Pissed at Pulitzer

A Visit from the Goon Squad - Jennifer Egan

For the past two weeks I’ve been trying to get into the Goon Squad (which I have nicknamed it).  I’m sure everyone reading this blog has heard of this loathsome book that has won every award known to man for no apparent reason.  (Examples: The Pulitzer, National Book Critics Circle Award, Los Angeles Times Book Prize Winner, Pen/Faulkner Finalist).   I should have known I would despise it after it was a best book of the year by Oprah.  I’m pretty sure my hate for this book fueled my finishing it.  I was on page 100 ready to quit and in my world, once you cross the one-hundred threshold you keep going with pure drive.  This time, pure angst.

This book is bad. Capital, bold face, strike through, bad.  A Visit from the Goon Squad.

I’m not sure why everyone on goodreads.com says that they didn’t like it because they aren’t experimental creative writing majors. I’m an experimental creative writing major and this was one of the worst books I’ve ever read.  EVER. I’m so disappointed at every committee, or board that bet on this novel as a winner.  What were they thinking?  Yes, it’s experimental.  Yes, there is a whole sixty pages of power-point towards the end of the book.  Does that make it award-winning?  Should I have included graphs and diagrams in my upcoming best-seller to get the attention of a committee that has been choosing books since 1917?  I thought Pulitzer was a crowd of balding men who had tweed jackets with cloth elbow scabs?  I thought they all looked like Dr. Phiney from Boy Meets World or my college Shakespeare professor.  I thought these were literary intellectuals.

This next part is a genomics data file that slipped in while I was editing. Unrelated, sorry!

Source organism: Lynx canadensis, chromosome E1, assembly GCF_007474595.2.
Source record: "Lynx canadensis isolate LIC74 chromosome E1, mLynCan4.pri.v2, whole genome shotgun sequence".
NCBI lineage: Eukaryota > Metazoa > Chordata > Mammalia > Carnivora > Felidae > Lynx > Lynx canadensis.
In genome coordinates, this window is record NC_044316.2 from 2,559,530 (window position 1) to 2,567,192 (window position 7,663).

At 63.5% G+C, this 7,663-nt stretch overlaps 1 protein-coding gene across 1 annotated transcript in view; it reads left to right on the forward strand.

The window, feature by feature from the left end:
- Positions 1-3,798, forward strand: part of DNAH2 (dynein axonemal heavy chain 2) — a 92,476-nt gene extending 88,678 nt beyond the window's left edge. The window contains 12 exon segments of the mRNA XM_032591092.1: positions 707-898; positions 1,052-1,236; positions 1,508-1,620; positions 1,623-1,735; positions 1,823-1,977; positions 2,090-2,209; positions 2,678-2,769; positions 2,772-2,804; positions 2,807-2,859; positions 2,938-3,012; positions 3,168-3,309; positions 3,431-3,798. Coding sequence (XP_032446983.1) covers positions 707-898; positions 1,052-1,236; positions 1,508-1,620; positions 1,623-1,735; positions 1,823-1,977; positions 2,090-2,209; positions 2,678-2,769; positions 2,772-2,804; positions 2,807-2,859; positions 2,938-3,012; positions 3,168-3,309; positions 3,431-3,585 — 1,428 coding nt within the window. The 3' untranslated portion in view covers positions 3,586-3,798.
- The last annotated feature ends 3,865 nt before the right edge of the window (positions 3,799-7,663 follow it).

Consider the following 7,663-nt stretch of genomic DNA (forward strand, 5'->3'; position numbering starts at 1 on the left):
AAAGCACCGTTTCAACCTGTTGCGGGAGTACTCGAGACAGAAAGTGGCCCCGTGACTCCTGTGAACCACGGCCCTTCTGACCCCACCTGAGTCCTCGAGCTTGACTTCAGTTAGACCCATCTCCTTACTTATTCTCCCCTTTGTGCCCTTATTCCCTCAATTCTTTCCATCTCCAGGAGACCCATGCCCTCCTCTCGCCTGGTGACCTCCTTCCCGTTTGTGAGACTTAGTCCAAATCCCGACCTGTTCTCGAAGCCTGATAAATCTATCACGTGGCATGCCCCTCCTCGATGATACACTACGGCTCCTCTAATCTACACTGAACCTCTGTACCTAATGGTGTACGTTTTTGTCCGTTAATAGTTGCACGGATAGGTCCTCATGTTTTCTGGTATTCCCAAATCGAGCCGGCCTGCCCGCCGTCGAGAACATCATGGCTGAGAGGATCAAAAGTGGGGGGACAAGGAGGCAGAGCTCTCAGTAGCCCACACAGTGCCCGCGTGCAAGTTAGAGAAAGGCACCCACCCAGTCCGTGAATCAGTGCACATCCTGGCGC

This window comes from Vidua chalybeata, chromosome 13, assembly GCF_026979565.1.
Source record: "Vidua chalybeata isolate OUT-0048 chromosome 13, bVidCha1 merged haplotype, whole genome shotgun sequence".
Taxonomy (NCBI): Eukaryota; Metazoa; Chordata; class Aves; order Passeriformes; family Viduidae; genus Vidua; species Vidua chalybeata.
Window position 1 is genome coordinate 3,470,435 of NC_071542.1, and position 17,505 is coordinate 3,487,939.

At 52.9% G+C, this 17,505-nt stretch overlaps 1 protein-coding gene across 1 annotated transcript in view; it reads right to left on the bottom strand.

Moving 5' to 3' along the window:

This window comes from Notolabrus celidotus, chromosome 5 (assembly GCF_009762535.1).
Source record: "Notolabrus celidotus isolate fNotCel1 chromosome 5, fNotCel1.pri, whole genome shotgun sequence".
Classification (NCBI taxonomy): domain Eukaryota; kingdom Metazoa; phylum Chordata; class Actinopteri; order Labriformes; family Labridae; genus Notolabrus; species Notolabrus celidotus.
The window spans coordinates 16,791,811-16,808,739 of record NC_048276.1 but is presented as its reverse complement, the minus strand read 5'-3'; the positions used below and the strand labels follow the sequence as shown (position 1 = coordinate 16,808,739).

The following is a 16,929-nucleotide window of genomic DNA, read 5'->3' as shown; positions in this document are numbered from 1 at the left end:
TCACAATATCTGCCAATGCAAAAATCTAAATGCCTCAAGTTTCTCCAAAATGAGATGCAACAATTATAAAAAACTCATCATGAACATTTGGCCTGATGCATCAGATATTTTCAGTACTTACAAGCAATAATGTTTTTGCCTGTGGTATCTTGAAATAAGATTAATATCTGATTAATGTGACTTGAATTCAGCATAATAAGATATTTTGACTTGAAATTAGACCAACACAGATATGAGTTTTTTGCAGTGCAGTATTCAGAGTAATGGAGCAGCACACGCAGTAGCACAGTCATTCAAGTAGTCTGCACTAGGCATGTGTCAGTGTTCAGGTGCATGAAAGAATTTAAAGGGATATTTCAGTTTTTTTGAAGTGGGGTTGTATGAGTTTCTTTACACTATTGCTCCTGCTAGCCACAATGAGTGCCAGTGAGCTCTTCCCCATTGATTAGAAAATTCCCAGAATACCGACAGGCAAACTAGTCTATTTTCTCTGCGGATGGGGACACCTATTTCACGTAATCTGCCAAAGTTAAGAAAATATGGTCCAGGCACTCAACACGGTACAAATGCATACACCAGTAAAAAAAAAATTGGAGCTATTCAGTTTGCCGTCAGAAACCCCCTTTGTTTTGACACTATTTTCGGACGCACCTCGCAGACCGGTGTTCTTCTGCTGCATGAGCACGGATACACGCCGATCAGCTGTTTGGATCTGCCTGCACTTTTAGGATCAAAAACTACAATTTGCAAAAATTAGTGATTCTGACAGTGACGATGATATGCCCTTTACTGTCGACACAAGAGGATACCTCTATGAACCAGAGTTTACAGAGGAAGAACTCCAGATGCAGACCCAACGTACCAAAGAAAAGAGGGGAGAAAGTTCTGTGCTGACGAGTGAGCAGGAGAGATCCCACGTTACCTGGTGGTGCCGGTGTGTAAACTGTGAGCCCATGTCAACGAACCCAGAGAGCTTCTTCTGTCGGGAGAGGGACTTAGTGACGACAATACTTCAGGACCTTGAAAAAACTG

Clearly, I was wrong.  Have I thoroughly expressed my disappointment?

Let me explain the pseudo plot.  The book is about two people primarilly: Sasha and Bennie.  Bennie is an aging record executive who has had one good band that everyone was overwhelmed with and since has been underwhelming.  He is divorced and has a son, Chris.  Sasha is his assistant (at one point) who is a rebel and steals things (as in a sickness).  We see her at one point going to a therapist, living in Europe in a tenant house, and her as a child when her father beats her mother and her uncle brings her to the beach as an escape.  Otherwise, the middle stories are about those who float in and out of their lives: those that they date, or fuck, or play bubbles in the bathtub with, those friends who have died drowning, or tried to die in hopes of rising again like a Phoenix.